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Brexit: People’s Vote - Motion to Take Note

Part of the debate – in the House of Lords at 12:42 pm on 25th October 2018.

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Photo of Lord Anderson of Swansea Lord Anderson of Swansea Labour 12:42 pm, 25th October 2018

My Lords, I recall with embarrassment that some 60 years ago in the final of the Observer debating tournament a judge said that he could not determine from my speech on which side of the motion I had spoken. I shall try to avoid that judgment today, although I accept that these are very difficult questions. The genesis, of course, was set out very clearly: it was a Prime Minister—incredibly because until that time he had blown on the flames of UKIP—who was seeking party unity and chose to have a referendum to end the debate.

The noble Lord, Lord Higgins, set out the problems of referendums: what do they decide? I think it was President Mitterrand who said that in referendums in France the French people always give the answer to the wrong question. There may be some element of that on this occasion. The case against was put very powerfully by the noble Lord, Lord Lamont, repeating much of what the noble Lord, Lord Hague, said in his article in the Telegraph on 1 October: namely, that there may be no majority for any other option; that it would take a long time; that it was unclear what question should be put; that there would be anger among some at a perceived betrayal of the people’s verdict; and that it would not end the debate.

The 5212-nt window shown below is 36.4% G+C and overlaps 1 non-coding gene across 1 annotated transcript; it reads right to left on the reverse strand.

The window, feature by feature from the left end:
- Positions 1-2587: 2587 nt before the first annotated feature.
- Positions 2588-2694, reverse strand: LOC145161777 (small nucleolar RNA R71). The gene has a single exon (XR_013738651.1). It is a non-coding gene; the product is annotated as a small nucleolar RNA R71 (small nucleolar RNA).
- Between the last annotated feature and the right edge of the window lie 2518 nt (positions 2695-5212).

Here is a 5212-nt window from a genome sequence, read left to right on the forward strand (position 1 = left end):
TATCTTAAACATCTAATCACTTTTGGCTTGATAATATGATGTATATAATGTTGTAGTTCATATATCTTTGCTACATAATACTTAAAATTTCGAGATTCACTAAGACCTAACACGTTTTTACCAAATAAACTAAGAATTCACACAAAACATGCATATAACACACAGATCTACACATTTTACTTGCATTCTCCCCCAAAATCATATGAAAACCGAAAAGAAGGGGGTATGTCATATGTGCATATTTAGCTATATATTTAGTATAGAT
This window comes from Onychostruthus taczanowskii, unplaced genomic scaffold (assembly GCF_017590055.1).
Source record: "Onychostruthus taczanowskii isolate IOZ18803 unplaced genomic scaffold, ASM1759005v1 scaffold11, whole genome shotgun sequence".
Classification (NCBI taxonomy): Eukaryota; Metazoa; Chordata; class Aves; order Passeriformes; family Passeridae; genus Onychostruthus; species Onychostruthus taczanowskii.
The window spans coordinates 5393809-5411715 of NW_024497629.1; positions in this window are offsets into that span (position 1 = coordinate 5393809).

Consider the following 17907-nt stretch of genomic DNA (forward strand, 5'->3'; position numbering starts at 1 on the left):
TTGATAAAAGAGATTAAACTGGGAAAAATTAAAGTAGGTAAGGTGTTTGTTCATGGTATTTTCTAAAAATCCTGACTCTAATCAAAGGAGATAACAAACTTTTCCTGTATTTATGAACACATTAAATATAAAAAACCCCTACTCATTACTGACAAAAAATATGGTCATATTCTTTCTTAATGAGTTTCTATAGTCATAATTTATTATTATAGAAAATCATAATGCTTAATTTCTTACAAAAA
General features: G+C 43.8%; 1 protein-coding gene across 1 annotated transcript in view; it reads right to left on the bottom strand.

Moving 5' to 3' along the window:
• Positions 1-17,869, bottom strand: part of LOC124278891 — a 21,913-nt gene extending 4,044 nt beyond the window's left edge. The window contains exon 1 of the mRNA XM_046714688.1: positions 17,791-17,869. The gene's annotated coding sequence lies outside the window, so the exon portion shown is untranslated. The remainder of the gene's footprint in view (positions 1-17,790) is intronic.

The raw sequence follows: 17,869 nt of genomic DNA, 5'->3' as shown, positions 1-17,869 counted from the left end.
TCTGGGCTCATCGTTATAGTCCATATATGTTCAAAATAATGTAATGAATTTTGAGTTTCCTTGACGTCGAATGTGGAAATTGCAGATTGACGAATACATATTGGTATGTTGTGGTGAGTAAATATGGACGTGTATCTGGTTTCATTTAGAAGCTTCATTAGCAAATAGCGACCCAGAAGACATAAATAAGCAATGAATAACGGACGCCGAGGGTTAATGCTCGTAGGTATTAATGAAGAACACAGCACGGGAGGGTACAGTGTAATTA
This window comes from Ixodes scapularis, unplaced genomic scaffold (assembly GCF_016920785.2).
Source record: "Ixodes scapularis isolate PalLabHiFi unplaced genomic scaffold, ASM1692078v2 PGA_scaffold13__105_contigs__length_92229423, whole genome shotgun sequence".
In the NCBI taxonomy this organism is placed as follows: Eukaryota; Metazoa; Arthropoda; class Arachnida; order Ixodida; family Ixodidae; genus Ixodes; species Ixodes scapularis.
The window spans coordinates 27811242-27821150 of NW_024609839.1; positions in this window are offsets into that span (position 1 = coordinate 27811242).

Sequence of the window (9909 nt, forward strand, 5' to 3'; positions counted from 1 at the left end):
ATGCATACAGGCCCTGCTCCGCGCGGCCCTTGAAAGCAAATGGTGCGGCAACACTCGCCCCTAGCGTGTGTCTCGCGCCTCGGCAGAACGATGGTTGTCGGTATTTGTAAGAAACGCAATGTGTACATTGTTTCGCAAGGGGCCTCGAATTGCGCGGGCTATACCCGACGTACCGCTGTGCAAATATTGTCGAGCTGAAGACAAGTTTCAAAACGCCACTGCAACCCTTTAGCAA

Having lived through the European debate for a very long time, since I joined the Foreign Office in 1960, I can see that the spectre of Europe has haunted our politics for a long time and will probably continue to do so. However, I believe that other considerations will trump—if that is a word one is allowed to use nowadays—the points made so well by the noble Lord, Lord Lamont. In the referendum, we are told that the people spoke—but nobody is quite sure what the people said. Since they did not speak clearly, what did they say? Did they favour the sort of outcome that Norway has, where effectively there would be no immigration controls and decisions would be made over which we have no control? Canada is another option: there are clearly many alternatives.

We are assured by the Government that the deal is now 95% certain. Well, even if that extra 5% were concluded, there would clearly be a case for a choice to be made clear between any deal, if one were to be agreed, no deal and the status quo.

One thing which I have been convinced of by sitting on one of this House’s EU sub-committees is that the experts in the various areas we have tackled, be it in consumer protection or dispute resolution, or be it now in intellectual property, are all convinced that any alternative is worse than the status quo. That has become clear to me and, I hope, to most of those on the committee. I believe firmly that, if we are confident that this decision is very detrimental to the national interest, we should seize any opportunity to reverse it. What are we otherwise to do? Are we to fold our arms, seeing that which is looming, and say, “We can do nothing about it—let it inexorably move on into the cul-de-sac”?

Finally, some noble Lords may recall from their schooldays that in classic Greek tragedy, when an impasse was reached they would have a god from a machine: a machine would be pulled on to the stage and an answer would be found from the deus ex machina. It may well be that this second referendum, which is in our national interest, is that god from the machine.